His vocals are convincing, emotional, both flawless and natural at the same time. We can hear the longing, the regret, the passion or whatever feeling the song might require. Just so beautiful!

No fewer than six songs already debuted on the 'Ernest Troost Live At McCabe's' album. Usually it's the other way around, with live versions following the studio effort. This doesn't bother me, the songs are obviously well rehearsed now, which is always a plus and they often sound quite differently. Production was done by Dennis Reed (is that perhaps Dennis Roger Reed from the album 'Cowboy Blues'?), Ernest himself and Louise Hatem.

We can rest assured: the tradition of story telling is not lost and neither is natural inventive playing!
There's more to tell in Ernest's bio:

"A masterful craftsman with a fluid guitar style, he boned up on Piedmont blues and resolved to write more songs. Concurrently, the house he and his wife had recently bought provided another pivotal moment in his artistic evolution, as he learned about the woman who’d built it with her family in 1937. “She kept stacks of books and a rocking chair on the front porch, and neighborhood kids always hung out there because she’d read to them,” Troost relates. “She had a knack for drawing out each child’s unique qualities. Our neighbor said the house was blessed with incredibly good karma. I don’t know, there was just something about her story . . . it made me feel I could let go and try something different. Songwriting was something I had put in the trunk and sat on for 20 years because it was an impractical thing to do. But I said, ‘OK, the scariest thing I could do in my life is write a song and go up on stage and play it.’ I had not done it since high school. So I decided, ‘That’s what I’m going to do.’”

A month later he returned to McCabe’s for an open mic night, where he played “All the Boats Are Gonna Rise". “I thought I was going to have a heart attack onstage, I really did,” he says with a laugh. “But I got through it. And people went nuts for the song. Three or four open mic nights later, I played "Evangeline", and the pro soundman grabbed me and said, ‘that’s the best song I’ve heard at an open mic in the last ten years.’ Those people gave me the confidence to take time to focus on my songwriting.” In 2004 he released his first solo album 'All The Boats Are Gonna Rise', which earned accolades for his graceful melodies and guitar playing, and comparisons to the likes of Dave Alvin and Richard Thompson. He started playing more coffeehouses, house concerts and festivals, and launched a monthly singer-songwriter night in Venice called the Juke Joint Gang. As word spread about Troost, other LA singer-songwriters started covering his songs, including Lauren Adams, Lisa O’Kane and Nicole Gordon. “Ernest’s songs allow me to go into character and find new places within myself,” says Gordon, who also adds harmony to several tracks on Troost’s album 'Resurrection Blues' (2009). “It’s as if I get to bring to life a chapter from a 1920s whodunit mystery. His songs are thoughtful and timeless.”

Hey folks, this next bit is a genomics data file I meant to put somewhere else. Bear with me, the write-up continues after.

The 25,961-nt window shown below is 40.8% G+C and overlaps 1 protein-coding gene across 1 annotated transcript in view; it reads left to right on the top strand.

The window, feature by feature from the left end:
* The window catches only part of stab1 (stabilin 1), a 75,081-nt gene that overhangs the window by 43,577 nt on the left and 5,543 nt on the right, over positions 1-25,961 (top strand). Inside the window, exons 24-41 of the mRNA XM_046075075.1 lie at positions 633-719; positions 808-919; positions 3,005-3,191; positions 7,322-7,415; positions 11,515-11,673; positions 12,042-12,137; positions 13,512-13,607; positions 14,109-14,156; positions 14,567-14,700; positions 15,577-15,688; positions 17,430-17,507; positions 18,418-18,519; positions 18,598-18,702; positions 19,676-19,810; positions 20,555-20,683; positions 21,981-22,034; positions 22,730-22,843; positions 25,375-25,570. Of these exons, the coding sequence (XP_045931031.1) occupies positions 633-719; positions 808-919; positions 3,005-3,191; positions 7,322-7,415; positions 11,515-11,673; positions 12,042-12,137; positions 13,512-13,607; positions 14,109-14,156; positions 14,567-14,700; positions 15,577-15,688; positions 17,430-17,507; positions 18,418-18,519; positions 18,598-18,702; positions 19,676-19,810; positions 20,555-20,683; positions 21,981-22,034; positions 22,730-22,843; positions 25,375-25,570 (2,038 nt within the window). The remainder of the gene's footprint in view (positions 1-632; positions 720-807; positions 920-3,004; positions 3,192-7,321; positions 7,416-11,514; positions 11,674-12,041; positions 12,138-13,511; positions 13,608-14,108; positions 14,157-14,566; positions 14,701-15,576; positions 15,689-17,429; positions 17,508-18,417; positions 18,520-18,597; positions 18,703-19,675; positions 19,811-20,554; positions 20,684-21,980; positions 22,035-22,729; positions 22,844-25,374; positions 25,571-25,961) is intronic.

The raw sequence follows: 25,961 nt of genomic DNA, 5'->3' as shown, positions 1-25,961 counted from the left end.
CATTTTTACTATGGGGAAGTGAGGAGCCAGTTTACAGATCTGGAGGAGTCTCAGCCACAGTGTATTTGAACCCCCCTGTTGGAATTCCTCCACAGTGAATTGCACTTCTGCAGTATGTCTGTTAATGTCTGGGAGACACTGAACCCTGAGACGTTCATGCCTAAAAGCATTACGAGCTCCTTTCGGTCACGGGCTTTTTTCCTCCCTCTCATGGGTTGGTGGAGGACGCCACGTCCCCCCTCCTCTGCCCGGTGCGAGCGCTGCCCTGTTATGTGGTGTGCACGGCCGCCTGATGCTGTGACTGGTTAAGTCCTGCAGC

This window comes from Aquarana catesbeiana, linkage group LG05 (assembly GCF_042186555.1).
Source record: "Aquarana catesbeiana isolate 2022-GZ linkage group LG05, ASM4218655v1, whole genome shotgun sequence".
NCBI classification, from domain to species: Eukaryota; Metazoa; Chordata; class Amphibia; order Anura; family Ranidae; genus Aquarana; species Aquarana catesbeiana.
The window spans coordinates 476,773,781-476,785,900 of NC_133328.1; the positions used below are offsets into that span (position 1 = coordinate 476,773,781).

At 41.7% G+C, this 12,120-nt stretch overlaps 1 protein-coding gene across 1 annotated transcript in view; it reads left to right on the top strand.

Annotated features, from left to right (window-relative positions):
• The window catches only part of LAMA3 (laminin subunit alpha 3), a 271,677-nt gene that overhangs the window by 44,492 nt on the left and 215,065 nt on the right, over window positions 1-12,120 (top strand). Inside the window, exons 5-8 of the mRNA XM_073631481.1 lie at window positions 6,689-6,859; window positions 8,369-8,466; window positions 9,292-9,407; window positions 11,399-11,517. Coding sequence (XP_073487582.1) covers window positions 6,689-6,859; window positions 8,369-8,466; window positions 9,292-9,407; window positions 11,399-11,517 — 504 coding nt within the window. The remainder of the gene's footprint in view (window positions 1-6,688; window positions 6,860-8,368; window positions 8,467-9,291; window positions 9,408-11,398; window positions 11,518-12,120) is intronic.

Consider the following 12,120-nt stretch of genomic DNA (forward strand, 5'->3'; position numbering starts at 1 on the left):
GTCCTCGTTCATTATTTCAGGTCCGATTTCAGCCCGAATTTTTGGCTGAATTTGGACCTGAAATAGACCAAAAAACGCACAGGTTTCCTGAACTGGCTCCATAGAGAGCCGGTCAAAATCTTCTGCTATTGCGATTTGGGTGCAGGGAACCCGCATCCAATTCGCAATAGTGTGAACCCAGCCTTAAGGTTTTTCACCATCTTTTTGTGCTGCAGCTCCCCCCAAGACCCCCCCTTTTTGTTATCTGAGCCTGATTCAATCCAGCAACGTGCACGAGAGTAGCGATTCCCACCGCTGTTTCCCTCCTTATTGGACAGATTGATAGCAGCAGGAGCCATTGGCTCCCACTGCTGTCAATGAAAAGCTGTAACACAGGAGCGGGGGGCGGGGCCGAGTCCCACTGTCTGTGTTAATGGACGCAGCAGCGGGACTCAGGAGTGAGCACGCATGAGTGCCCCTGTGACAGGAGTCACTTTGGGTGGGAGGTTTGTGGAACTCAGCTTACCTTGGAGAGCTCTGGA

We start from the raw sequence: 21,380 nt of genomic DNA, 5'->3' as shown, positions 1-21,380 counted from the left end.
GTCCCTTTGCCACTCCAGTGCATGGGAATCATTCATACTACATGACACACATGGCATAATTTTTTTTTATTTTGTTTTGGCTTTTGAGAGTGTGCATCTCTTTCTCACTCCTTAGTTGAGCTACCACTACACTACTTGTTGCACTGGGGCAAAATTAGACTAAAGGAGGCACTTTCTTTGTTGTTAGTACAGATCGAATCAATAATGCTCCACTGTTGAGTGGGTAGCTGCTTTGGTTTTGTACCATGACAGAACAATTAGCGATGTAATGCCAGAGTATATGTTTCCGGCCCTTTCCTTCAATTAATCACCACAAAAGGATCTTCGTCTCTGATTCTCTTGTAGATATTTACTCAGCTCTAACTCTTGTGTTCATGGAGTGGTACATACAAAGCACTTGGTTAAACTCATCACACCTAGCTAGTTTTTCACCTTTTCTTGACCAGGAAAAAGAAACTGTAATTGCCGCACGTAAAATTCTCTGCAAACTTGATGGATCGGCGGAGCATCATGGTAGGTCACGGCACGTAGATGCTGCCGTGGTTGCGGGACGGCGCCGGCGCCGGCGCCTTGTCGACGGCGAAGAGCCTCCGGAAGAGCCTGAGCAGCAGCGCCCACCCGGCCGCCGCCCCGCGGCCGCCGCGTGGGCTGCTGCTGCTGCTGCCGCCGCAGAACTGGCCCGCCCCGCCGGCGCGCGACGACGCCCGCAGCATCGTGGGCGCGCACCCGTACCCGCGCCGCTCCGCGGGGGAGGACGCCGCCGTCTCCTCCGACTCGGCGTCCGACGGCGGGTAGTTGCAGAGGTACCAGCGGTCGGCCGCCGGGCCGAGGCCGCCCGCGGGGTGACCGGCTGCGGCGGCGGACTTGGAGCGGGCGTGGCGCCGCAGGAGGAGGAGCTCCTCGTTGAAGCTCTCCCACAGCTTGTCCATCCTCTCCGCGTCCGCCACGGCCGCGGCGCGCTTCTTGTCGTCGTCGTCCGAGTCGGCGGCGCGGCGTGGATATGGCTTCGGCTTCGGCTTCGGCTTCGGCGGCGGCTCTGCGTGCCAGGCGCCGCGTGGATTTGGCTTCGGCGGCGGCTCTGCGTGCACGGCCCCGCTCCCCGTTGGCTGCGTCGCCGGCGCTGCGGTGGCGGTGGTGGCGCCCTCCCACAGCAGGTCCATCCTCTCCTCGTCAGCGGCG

Troost says, “I can remember as a kid my father reading aloud Coleridge’s “Rime of the Ancient Mariner” and Poe’s “Raven” to the family. I was too young to really appreciate those poems, but I think their musicality and dark romantic nature had a powerful effect on me. It’s storytelling that really excites me. I call my songwriting style cinematic folk - I try to create a vivid world of images and music that envelops the listener.”
Written & compiled by Johanna J. Bodde - October 27th, 2014.